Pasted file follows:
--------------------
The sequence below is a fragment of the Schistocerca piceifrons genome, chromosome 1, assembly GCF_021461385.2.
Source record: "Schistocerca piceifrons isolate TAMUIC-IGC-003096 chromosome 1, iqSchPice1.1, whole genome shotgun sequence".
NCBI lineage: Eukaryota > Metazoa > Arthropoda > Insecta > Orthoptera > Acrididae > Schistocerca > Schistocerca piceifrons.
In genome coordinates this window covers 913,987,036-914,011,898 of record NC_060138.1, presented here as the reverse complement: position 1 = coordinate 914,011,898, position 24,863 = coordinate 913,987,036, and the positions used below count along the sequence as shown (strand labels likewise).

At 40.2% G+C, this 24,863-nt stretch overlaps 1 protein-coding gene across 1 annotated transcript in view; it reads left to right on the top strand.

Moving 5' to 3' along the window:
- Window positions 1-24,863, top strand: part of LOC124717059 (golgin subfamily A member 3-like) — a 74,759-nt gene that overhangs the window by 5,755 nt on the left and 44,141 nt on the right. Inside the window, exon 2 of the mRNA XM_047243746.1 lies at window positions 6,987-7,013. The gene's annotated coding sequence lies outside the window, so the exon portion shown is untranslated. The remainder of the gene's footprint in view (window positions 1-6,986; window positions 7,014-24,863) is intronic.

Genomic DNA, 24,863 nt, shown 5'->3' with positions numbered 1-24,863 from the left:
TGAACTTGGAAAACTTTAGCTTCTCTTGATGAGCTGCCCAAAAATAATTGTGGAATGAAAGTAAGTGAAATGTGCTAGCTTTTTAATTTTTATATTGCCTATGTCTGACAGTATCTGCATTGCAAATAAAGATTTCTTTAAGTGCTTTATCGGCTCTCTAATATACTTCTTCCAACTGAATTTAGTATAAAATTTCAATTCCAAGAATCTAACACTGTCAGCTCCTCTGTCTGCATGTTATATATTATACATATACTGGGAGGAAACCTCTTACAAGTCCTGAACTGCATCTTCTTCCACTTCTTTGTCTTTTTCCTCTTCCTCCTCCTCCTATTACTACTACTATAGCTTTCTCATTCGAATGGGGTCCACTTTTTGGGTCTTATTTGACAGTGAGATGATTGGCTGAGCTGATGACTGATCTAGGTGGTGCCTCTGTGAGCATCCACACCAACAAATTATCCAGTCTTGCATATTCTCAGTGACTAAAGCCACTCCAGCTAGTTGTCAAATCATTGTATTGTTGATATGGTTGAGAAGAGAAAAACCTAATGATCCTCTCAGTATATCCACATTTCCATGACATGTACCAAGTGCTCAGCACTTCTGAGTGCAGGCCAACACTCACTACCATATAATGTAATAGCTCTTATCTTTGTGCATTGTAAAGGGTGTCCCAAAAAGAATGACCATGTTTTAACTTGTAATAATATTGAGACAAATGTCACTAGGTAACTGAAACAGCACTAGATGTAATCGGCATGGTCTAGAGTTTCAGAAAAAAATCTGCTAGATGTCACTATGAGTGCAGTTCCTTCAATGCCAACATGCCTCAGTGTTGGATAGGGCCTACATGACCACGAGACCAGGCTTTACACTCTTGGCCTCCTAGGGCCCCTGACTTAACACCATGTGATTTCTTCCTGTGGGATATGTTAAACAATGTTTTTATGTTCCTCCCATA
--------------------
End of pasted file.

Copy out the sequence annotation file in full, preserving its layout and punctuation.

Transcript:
The sequence below is a fragment of the Schistocerca piceifrons genome, chromosome 1, assembly GCF_021461385.2.
Source record: "Schistocerca piceifrons isolate TAMUIC-IGC-003096 chromosome 1, iqSchPice1.1, whole genome shotgun sequence".
NCBI lineage: Eukaryota > Metazoa > Arthropoda > Insecta > Orthoptera > Acrididae > Schistocerca > Schistocerca piceifrons.
In genome coordinates this window covers 913,987,036-914,011,898 of record NC_060138.1, presented here as the reverse complement: position 1 = coordinate 914,011,898, position 24,863 = coordinate 913,987,036, and the positions used below count along the sequence as shown (strand labels likewise).

At 40.2% G+C, this 24,863-nt stretch overlaps 1 protein-coding gene across 1 annotated transcript in view; it reads left to right on the top strand.

Moving 5' to 3' along the window:
- Window positions 1-24,863, top strand: part of LOC124717059 (golgin subfamily A member 3-like) — a 74,759-nt gene that overhangs the window by 5,755 nt on the left and 44,141 nt on the right. Inside the window, exon 2 of the mRNA XM_047243746.1 lies at window positions 6,987-7,013. The gene's annotated coding sequence lies outside the window, so the exon portion shown is untranslated. The remainder of the gene's footprint in view (window positions 1-6,986; window positions 7,014-24,863) is intronic.

Genomic DNA, 24,863 nt, shown 5'->3' with positions numbered 1-24,863 from the left:
TGAACTTGGAAAACTTTAGCTTCTCTTGATGAGCTGCCCAAAAATAATTGTGGAATGAAAGTAAGTGAAATGTGCTAGCTTTTTAATTTTTATATTGCCTATGTCTGACAGTATCTGCATTGCAAATAAAGATTTCTTTAAGTGCTTTATCGGCTCTCTAATATACTTCTTCCAACTGAATTTAGTATAAAATTTCAATTCCAAGAATCTAACACTGTCAGCTCCTCTGTCTGCATGTTATATATTATACATATACTGGGAGGAAACCTCTTACAAGTCCTGAACTGCATCTTCTTCCACTTCTTTGTCTTTTTCCTCTTCCTCCTCCTCCTATTACTACTACTATAGCTTTCTCATTCGAATGGGGTCCACTTTTTGGGTCTTATTTGACAGTGAGATGATTGGCTGAGCTGATGACTGATCTAGGTGGTGCCTCTGTGAGCATCCACACCAACAAATTATCCAGTCTTGCATATTCTCAGTGACTAAAGCCACTCCAGCTAGTTGTCAAATCATTGTATTGTTGATATGGTTGAGAAGAGAAAAACCTAATGATCCTCTCAGTATATCCACATTTCCATGACATGTACCAAGTGCTCAGCACTTCTGAGTGCAGGCCAACACTCACTACCATATAATGTAATAGCTCTTATCTTTGTGCATTGTAAAGGGTGTCCCAAAAAGAATGACCATGTTTTAACTTGTAATAATATTGAGACAAATGTCACTAGGTAACTGAAACAGCACTAGATGTAATCGGCATGGTCTAGAGTTTCAGAAAAAAATCTGCTAGATGTCACTATGAGTGCAGTTCCTTCAATGCCAACATGCCTCAGTGTTGGATAGGGCCTACATGACCACGAGACCAGGCTTTACACTCTTGGCCTCCTAGGGCCCCTGACTTAACACCATGTGATTTCTTCCTGTGGGATATGTTAAACAATGTTTTTATGTTCCTCCCATA